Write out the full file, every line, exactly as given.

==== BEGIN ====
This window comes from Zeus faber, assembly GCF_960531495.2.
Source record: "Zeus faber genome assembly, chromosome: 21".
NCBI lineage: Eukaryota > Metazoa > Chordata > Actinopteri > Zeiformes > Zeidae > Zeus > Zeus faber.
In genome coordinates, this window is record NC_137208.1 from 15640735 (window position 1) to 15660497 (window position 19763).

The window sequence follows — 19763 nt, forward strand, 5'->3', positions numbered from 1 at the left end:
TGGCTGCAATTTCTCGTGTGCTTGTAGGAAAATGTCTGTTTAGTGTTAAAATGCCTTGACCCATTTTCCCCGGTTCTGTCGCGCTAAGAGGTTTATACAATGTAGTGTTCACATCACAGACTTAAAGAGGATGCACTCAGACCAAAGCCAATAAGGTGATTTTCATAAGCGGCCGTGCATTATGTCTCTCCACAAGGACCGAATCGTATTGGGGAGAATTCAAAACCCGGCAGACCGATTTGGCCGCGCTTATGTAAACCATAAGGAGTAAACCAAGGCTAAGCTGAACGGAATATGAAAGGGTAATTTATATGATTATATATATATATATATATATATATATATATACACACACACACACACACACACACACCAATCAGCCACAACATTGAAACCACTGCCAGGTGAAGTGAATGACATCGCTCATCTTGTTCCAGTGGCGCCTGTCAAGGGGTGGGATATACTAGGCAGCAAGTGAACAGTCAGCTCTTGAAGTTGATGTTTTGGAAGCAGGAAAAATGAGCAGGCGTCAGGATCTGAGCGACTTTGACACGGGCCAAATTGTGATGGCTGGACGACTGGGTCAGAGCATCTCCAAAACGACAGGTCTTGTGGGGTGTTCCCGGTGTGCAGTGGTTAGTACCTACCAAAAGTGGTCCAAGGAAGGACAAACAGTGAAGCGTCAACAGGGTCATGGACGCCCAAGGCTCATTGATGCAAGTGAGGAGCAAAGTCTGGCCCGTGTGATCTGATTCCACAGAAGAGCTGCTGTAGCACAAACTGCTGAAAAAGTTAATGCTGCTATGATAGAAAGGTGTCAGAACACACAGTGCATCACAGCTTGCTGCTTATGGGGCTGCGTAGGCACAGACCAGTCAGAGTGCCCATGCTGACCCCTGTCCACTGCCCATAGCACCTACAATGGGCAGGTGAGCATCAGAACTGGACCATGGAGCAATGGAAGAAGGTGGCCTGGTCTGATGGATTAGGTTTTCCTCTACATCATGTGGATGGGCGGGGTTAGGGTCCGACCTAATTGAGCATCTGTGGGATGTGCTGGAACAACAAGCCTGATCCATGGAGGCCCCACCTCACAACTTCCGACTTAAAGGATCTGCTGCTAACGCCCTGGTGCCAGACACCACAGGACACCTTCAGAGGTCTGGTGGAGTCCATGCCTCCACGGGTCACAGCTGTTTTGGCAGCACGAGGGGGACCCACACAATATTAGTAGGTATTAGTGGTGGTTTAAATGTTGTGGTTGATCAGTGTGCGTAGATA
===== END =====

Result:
This window comes from Zeus faber, assembly GCF_960531495.2.
Source record: "Zeus faber genome assembly, chromosome: 21".
NCBI lineage: Eukaryota > Metazoa > Chordata > Actinopteri > Zeiformes > Zeidae > Zeus > Zeus faber.
In genome coordinates, this window is record NC_137208.1 from 15640735 (window position 1) to 15660497 (window position 19763).

The window sequence follows — 19763 nt, forward strand, 5'->3', positions numbered from 1 at the left end:
TGGCTGCAATTTCTCGTGTGCTTGTAGGAAAATGTCTGTTTAGTGTTAAAATGCCTTGACCCATTTTCCCCGGTTCTGTCGCGCTAAGAGGTTTATACAATGTAGTGTTCACATCACAGACTTAAAGAGGATGCACTCAGACCAAAGCCAATAAGGTGATTTTCATAAGCGGCCGTGCATTATGTCTCTCCACAAGGACCGAATCGTATTGGGGAGAATTCAAAACCCGGCAGACCGATTTGGCCGCGCTTATGTAAACCATAAGGAGTAAACCAAGGCTAAGCTGAACGGAATATGAAAGGGTAATTTATATGATTATATATATATATATATATATATATATATATACACACACACACACACACACACACACCAATCAGCCACAACATTGAAACCACTGCCAGGTGAAGTGAATGACATCGCTCATCTTGTTCCAGTGGCGCCTGTCAAGGGGTGGGATATACTAGGCAGCAAGTGAACAGTCAGCTCTTGAAGTTGATGTTTTGGAAGCAGGAAAAATGAGCAGGCGTCAGGATCTGAGCGACTTTGACACGGGCCAAATTGTGATGGCTGGACGACTGGGTCAGAGCATCTCCAAAACGACAGGTCTTGTGGGGTGTTCCCGGTGTGCAGTGGTTAGTACCTACCAAAAGTGGTCCAAGGAAGGACAAACAGTGAAGCGTCAACAGGGTCATGGACGCCCAAGGCTCATTGATGCAAGTGAGGAGCAAAGTCTGGCCCGTGTGATCTGATTCCACAGAAGAGCTGCTGTAGCACAAACTGCTGAAAAAGTTAATGCTGCTATGATAGAAAGGTGTCAGAACACACAGTGCATCACAGCTTGCTGCTTATGGGGCTGCGTAGGCACAGACCAGTCAGAGTGCCCATGCTGACCCCTGTCCACTGCCCATAGCACCTACAATGGGCAGGTGAGCATCAGAACTGGACCATGGAGCAATGGAAGAAGGTGGCCTGGTCTGATGGATTAGGTTTTCCTCTACATCATGTGGATGGGCGGGGTTAGGGTCCGACCTAATTGAGCATCTGTGGGATGTGCTGGAACAACAAGCCTGATCCATGGAGGCCCCACCTCACAACTTCCGACTTAAAGGATCTGCTGCTAACGCCCTGGTGCCAGACACCACAGGACACCTTCAGAGGTCTGGTGGAGTCCATGCCTCCACGGGTCACAGCTGTTTTGGCAGCACGAGGGGGACCCACACAATATTAGTAGGTATTAGTGGTGGTTTAAATGTTGTGGTTGATCAGTGTGCGTAGATA